Not allowed when I served. We had to maintain possession at all times and expected to use force if necessary. Release to any person regardless of rank was only permitted during formal inspection.

I still practice this. Hard to teach an old dog new tricks I guess :D

DRZinn
November 6, 2005, 03:33 AM
What he said:We have folks in the military scared of firearms and unfortunately they are not corpsmen and medics!

What I said:Vane didn't say corpsmen and medics are afraid of weapons. What he said was that some people in the military are, and they AREN'T corpsmen or medics.

Then you said:DOC, that's not what he said, he said they're not corpsman and medics, don't change his posts.Are you paying attention?

NIB
November 6, 2005, 04:30 AM
An Officer or Senior NCO losing thier weapon is no surprise to me. Everytime I was "locked down" in the Army was because some Officer or Senior NCO lost thier weapon. Of course we were the ones who always caught hell for it.

The best one of all was when I was in the 101st. We had a Sgt Major lose his M-9 pistol. We all got locked down in the field, complete shake down of our equipment in the dirt, tear down of everything that wasn't bolted or welded, no sleep all night. And in the end it turns out that Son of a Bees Wax Sgt Major had put his M-9 in his duffle bag and forgot about it.

:cuss: :fire: :banghead: :fire: :banghead: :cuss:

saspic
November 6, 2005, 09:18 PM
Army admits ten guns missing

JAMES KIRKUP
WESTMINSTER EDITOR

<snip>
And at least four powerful 9mm pistols are also officially considered lost, the Ministry of Defence admits. Only one of the guns has been recovered.
<snip>
http://news.scotsman.com/uk.cfm?id=2197312005
God no! Imagine the destruction that may rain down upon the U.K. with those powerful 9mm pistols out there. :eek:

carebear
November 6, 2005, 09:26 PM
Heck,

And DocZinn can probably back me up here.

I've been shoulder to shoulder shuffling back and forth shoulder deep in the surf zone off Red Beach feeling with my feet at night when someone had a rubber rifle get ripped off by a wave.

I can't imagine ever getting liberty again if a real rifle went into the drink.

AF_INT1N0
November 6, 2005, 09:32 PM
Wait a minute..


[QUOTE][/US-made Sig Sauer automatic pistol had been foundQUOTE]


My Sig 228 says MADE IN GERMANY on it...

*** over?

Oh right.. evil Guns come from evil Capitalist/Gun Loving, no riot over a Soccer Game, No gun Losing NCO Tolerating America..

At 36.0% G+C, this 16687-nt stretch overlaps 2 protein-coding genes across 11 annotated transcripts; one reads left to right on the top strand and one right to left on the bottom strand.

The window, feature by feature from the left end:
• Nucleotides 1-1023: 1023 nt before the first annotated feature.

DRZinn
November 6, 2005, 09:55 PM
And DocZinn can probably back me up here.In my case it was hours and hours in Kuwait walking back and forth over miles of sand looking for a 9mm lost by a RECON CAPTAIN!

cane
November 6, 2005, 10:04 PM
DocZinn, I stand by my previous posts, apparently I wasn't the only one to understand the post the same way.

carebear
November 6, 2005, 10:05 PM
Recon CWO4 (I think that trumps a mere Captain since he was a no-joke GUNNER) didn't have deuce gear on and just stuck the M9 in the slash pocket on his Goretex jacket.

My team and I were forced to E&E through Narvik (Norway) avoiding the "come back and help us look" (some enlisted must have stole it) parties for 3 hours til they found it in a boot hole in the snow where he had bent over or something.

KriegHund
November 6, 2005, 10:06 PM
meh, theyll get the mag full of ammo and then it will run out. Lest they seek illegal sources of ammo, or someonw "loses" some.

Sides, arent SA_80's sposed to jame every other round :p

Meta4
November 6, 2005, 10:34 PM
powerful 9mm

Oxymoron.

-James

DRZinn
November 7, 2005, 12:10 AM
apparently I wasn't the only one to understand the post the same way.I hope you take solace in the fact that others were WRONG with you. Vane doesn't really need me to defend him, but what he said was so obvious that misunderstanding it is pathetic.

Reminds me of a fight in high school after I said "I know your mother taught you better than that," to which the reply was "Why you talkin' sh-- 'bout my mama?"

cane
November 7, 2005, 07:46 AM
Gosh, guess Vane needs someone to defend him, since he won't defend himself. Guess anyone who doesn't agree with you is always wrong, no matter how many they are.

Marko Kloos
November 7, 2005, 08:44 AM
Kindly take it to email or PMs, as of right now.